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International body moves to open Nazi archive by year’s end

THE HAGUE, Netherlands — Moving more quickly than expected, the 11-nation body overseeing a long-secret archive of Nazi war records set procedures in motion Thursday to open millions of files on concentration camps and their victims before the end of the year.
    Member nations made the decision knowing that within a year 10 percent of all Holocaust survivors now living may be dead, one American archive director said.
    The governing commission of the International Tracing Service, the storehouse of an estimated 30 million to 50 million pages documenting the Holocaust, concluded a two-day meeting with a set of recommendations for copying and transferring files to Holocaust institutions for use by survivors, victims’ relatives and scholars.
    The recommendations must be adopted at a formal meeting of the 11 countries in May.
    Before the material can be accessed, however, all the member countries must ratify an agreement adopted last year to end the 60-year ban on using the files for research.
    ‘‘I am hopeful this will happen in 2007,’’ said J. Christian Kennedy, the U.S. Special Envoy for Holocaust Issues, who led the U.S. delegation.
    Israel, the United States, Poland and the Netherlands have completed ratification, and Germany, Britain and Luxembourg told the meeting they would ratify before the commission meets again in May.
    But national elections in France and Belgium could cause delays in those countries, officials said, and the status of ratification in Italy and Greece was unclear.
    The files, stored in Bad Arolsen, Germany, have been used since the 1950s to help locate missing persons or uncover the fate of people who disappeared during the Third Reich. Later, the files were also used to validate claims for compensation.
    Only personnel of the Tracing Service, an arm of the International Committee of the Red Cross, had access to the files, which fill 16 miles of gray metal filing cabinets and cardboard binders in six nondescript buildings in the central German resort town.
    After this week’s meeting, the process of opening the files ‘‘is irreversible,’’ said Reto Meister, director of the Tracing Service, who briefed the commission on the archive’s preparations to share the files.
    In a key move, the 11 delegations agreed the Tracing Service should begin electronically transferring scanned files before the ratification process is complete, Meister told The Associated Press.
    Institutions on the receiving end, such as the U.S. Holocaust Memorial Museum and Israel’s Yad Vashem memorial, will need several months to integrate the data and get them ready for public use.
    Much discussion focused on the timetable of ratification. At one point, when several countries moved back their estimated time frames, ‘‘I got up and reminded them that in one year 10 percent of survivors will die,’’ said Paul Shapiro, director of the Washington Museum’s Center for Advanced Holocaust Studies.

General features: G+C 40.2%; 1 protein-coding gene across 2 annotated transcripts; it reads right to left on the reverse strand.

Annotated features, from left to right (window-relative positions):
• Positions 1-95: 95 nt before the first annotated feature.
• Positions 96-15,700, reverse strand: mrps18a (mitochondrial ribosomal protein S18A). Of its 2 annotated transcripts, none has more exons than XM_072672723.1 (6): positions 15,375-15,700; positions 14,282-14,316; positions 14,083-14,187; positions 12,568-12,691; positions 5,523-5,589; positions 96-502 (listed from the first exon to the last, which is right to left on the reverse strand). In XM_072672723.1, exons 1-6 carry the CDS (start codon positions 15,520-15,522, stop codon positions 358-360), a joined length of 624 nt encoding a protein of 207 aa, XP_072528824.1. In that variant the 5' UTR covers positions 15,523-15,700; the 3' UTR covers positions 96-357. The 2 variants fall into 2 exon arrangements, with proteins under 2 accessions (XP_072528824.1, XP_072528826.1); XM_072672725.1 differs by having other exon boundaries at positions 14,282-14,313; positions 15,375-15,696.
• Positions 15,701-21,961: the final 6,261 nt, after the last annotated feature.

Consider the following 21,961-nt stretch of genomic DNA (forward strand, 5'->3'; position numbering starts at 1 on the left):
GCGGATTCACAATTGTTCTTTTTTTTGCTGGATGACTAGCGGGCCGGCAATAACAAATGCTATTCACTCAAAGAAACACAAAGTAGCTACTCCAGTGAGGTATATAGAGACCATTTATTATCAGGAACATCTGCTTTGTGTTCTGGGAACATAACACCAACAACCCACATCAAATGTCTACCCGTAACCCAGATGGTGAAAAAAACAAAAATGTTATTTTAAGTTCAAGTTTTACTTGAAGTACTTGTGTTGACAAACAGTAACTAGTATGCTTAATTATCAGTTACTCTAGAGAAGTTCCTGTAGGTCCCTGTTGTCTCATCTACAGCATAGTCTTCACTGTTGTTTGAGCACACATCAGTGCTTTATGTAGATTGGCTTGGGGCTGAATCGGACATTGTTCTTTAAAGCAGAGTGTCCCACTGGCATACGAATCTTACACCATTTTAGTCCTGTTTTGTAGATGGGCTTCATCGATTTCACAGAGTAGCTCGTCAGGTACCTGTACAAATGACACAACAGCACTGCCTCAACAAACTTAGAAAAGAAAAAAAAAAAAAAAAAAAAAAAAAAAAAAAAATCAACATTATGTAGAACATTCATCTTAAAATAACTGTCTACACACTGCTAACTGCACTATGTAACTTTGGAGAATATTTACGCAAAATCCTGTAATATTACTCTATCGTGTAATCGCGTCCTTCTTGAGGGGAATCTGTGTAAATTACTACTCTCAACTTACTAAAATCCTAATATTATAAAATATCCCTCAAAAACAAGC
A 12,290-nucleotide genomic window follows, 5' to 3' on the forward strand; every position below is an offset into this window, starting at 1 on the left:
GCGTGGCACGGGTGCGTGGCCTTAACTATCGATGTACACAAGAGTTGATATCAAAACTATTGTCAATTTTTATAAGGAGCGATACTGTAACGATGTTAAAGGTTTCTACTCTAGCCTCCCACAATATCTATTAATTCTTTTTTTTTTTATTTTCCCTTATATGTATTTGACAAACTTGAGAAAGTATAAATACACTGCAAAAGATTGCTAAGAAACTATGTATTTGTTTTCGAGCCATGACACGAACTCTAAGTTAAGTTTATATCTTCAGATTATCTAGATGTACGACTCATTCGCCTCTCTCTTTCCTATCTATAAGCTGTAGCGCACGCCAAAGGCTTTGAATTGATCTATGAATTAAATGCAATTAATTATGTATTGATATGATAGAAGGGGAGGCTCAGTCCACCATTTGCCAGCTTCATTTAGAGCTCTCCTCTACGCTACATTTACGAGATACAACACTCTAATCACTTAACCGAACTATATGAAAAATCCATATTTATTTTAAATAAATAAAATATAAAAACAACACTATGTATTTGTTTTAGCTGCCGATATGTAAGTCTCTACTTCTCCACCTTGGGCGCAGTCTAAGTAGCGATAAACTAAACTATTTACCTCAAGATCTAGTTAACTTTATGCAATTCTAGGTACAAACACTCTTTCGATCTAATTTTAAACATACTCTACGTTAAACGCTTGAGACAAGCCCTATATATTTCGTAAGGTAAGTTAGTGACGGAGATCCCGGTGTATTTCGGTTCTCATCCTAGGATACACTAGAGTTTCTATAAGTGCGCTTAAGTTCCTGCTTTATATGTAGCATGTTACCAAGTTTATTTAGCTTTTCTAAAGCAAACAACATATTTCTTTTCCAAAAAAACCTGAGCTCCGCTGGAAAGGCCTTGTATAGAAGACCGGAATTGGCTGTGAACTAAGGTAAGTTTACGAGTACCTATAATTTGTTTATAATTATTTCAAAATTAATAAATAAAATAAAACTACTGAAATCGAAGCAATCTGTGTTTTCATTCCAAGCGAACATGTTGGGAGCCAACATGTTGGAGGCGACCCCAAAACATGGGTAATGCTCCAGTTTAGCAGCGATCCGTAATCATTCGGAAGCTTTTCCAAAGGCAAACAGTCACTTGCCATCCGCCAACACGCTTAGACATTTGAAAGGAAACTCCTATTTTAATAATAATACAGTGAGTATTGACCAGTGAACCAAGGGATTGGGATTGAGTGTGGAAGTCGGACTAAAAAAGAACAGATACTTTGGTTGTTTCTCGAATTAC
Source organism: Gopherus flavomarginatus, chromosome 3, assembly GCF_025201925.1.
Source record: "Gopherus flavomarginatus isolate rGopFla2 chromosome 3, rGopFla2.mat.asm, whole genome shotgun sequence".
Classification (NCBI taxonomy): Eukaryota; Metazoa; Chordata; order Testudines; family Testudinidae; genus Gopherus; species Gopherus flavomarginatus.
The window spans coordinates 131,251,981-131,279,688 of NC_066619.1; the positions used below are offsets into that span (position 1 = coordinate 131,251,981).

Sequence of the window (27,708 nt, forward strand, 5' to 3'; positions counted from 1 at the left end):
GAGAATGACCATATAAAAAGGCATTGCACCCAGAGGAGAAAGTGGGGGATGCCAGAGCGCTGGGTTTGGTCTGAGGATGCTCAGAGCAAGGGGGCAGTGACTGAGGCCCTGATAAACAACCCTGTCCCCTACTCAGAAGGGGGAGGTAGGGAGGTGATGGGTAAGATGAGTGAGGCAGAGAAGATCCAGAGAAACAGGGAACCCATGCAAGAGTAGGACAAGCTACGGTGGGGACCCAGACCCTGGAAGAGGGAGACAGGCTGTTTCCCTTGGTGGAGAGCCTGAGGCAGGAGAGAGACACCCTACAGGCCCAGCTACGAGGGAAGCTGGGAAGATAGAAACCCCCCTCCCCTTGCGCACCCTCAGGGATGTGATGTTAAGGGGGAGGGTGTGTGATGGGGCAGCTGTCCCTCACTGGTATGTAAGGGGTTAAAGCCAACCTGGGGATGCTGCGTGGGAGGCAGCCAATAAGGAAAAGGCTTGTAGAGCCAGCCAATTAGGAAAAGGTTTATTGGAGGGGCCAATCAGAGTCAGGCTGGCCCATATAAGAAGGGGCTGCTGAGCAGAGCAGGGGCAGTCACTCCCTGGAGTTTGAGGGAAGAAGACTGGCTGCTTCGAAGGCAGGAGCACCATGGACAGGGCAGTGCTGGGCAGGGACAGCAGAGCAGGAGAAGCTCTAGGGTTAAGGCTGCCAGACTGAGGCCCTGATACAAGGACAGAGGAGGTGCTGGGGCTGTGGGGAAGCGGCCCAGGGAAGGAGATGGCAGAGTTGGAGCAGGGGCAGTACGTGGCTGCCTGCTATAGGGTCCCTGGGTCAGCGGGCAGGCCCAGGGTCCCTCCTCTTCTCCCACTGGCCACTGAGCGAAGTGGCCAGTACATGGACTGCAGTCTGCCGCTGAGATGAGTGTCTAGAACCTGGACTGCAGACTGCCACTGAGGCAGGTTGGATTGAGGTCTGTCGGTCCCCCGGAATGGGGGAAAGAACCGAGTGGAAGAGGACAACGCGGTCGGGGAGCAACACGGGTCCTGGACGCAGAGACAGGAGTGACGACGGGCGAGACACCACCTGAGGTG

While much has been written about the Holocaust, scholars say the Bad Arolsen files will fill in gaps in history and provide a unique perspective gained from seeing original Nazi letters, the minutiae of the concentration camps’ structures, slave labor records and uncounted testimonies of victims and ordinary Germans who witnessed the brutality of the Gestapo.
    About 12 million people — half of them Jews — were systematically exterminated by the Nazis, and tens of millions more were incarcerated, displaced or forced to work for the German war machine. The Bad Arolsen archives index 17.5 million names that appear in its files, making them the world’s most complete record of individual suffering during the Holocaust.
    In the last 60 years, the Tracing Service has responded to 11 million requests from survivors and their families, but the overwhelming number of inquiries led to delays lasting years and resulted in only the sketchiest of replies. Once the files are available in Washington, Jerusalem and other locations, survivors will be able to search for information under the normal rules of each archive.
    Meister said the collection of documents on concentration camp incarcerations — some 13 million pages of death registers, transportation lists and camp registries — will be ready in June. The rest of the documents will be scanned and transferred within a year.
    Germany, which funds the Tracing Service, agreed to increase its allocation beginning next year to help offset the $3.2 million needed to speed up the digitization and transfer of files. The U.S. Holocaust Museum also will provide an unspecified amount, Kennedy said.

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